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Resuscitating Endangered Languages – Part III

According to A.F.C. Reed, a Western research, Christian missionaries translated Bible into Balti with the help of Persian script between 1915 to 1938. Later on, famous researcher of Balti, Khalilur Rehman prepared Balti primer and grammar using Arabi/Persian alphabets. After him, his successor Muhammad Yousuf made changes in Balti primer while in the succeeding years, local people made significant contributions in Balti literature and poetry.
About 60 years later in 1960s, famous researcher of Balti Yousus Hussainabadi rediscovered the original Balti alphabets “Agay” and introduced a Balti Qaeda, primer, comprising 30 alphabets in ‘Agay’. Hussainabadi says, ‘Agay script prevailed in Tibet, Ladakh, Sikkim, Bhutan and Baltistan through which Balti literature witnessed unbounded promotion. But nonetheless, with the introduction of Persian  script in Balti, literary treasure in this way of expression is accumulating since then. According to him, presently the number of people using ‘Agay’ barely exceeds one crore”.
Yousuf Hussainabadi is representing Balti language in the committee of the Board constituted by Gilgit-Baltistan government in order to include the regional languages in the syllabus, along with Muhammad Hasan Hasrat and famed journalist Muhammad Qasim Nasim. Keeping in view the contemporary cache of Balti literature in Persian script, the committee has reportedly made its recommendations for the adoption of Persian script. It has also brought out  Balti Qaeda and presented to the central committee of the Board.
Explaining the reasons of non-recommendation of the ancient ‘Agay’ script to form the part of the syllabus, the committee is of the view that it will not be practicable at this point in time while it could be considered at a later stage for it being made part of the syllabus. The committee holds the view that the young generation of Batistan is capable of benefiting from both Persian and ‘Agay’ scripts in future.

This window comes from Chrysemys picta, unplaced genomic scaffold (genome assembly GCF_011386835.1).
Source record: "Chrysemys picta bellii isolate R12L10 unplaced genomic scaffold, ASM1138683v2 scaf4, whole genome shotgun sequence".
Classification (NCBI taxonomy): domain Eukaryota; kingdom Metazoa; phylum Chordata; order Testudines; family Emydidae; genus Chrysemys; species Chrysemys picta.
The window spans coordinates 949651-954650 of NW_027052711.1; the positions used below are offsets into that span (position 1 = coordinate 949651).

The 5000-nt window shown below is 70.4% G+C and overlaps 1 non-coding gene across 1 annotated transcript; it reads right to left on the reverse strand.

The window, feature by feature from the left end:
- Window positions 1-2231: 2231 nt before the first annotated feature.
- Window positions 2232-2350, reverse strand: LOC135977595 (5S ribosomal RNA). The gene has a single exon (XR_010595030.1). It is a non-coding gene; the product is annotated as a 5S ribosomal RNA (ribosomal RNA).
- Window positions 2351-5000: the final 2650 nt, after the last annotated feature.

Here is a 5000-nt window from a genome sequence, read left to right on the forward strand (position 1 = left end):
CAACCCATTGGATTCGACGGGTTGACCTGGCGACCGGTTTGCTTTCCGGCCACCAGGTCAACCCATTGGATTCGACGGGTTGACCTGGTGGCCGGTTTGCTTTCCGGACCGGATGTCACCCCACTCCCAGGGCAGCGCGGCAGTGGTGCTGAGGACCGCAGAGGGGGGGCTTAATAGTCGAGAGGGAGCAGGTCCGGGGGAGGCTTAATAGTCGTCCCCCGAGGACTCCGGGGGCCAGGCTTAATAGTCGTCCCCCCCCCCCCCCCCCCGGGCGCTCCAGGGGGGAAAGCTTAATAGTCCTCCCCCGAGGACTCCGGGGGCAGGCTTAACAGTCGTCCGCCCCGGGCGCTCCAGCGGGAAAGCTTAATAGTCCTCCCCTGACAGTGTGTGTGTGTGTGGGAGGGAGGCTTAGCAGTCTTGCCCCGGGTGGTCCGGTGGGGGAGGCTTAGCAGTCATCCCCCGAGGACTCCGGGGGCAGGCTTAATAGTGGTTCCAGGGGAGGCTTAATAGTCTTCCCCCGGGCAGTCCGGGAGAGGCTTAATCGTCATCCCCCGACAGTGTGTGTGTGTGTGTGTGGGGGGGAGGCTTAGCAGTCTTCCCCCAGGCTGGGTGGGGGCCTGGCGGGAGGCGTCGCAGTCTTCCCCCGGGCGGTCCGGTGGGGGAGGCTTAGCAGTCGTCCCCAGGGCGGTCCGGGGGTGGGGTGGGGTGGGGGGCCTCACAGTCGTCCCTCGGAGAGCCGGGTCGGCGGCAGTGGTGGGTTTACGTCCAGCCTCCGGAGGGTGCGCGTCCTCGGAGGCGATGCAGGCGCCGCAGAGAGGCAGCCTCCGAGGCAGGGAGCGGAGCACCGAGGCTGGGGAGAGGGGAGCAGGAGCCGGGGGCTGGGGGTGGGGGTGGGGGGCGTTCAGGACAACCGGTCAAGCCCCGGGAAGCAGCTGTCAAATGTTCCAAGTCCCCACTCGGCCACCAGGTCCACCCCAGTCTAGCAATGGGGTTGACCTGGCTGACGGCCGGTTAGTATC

Yousif Hussainabadi’s books include ‘Baltistan par Aik Nazar’, Tareekh-e-BaltistanBalti Zaban and the translation of the Holy Qura’an into Balti. The Qaeda in the ancient ‘Agay script’ , Baltistan par Aek Nazar and Tareekh-e-Baltistan, both are included in the authored contents. It is worth mentioning that the loss to the heritage of any civilisation – partially or wholly – is a great tragedy. This is what happened to Maya civilization of North and Central America. Maya’s heir Maiso even today practice the ancient traditions but they are wholly forgotten the complex script of Maya by now. This is also what happened to the ancient ‘Agay’ of Baltistan.
Renowned poet Hassan Hasrat says that with the arrival of Islam in Baltistan, both Persian and Arabic gained popularity and thus the old script went into desuetude altogether. He says in furtherance that civilizations, while going through evolutionary process, impact the ways of expression and communication. Though the original Balti script underwent change, the language remains intact with more than 100 publications of Balti solidify its position. Hassan Hasrat does not believe in the very concept of extinction of languages as to him, in this digital era, languages are getting more and more wide dissemination and nations around the globe while communicating in vaster languages, also have a flair to talk in mother tongues.
According to Yousuf Hussainabadi, famous poets of Balti include Hussain Ali Muhib, Abbas Ali Shah, Juhar Ali Jauhar, Ghulam Mehdi Marghub, Raja Muhammad Ali Shah, Sheikh Ghulam Hussain Sahar, Akhond Muhammad Hussain Hakim, Ghulam Mehdi Shahid, Ahsan Ali Danish, Farman Ali Khayal, Raza Baig Gail, and Zeeshan Mehdi Zeeshan. Prose writers Afzal Ravish wrote fictional stories in Balti whilst Ghulam Hussain Lobsang brought out Aqawal-e-Zareen in Balti. The latter also authored a book in Urdu concerning the  Impact of Bon Religion on Gilgit-Baltistan. Syed Abbas Kazmi’s literary products on Balti Folksongs etc. and late Syed Shamshad Hussain’s posthumous publication ‘Rung Yul’ make an addition to the literature.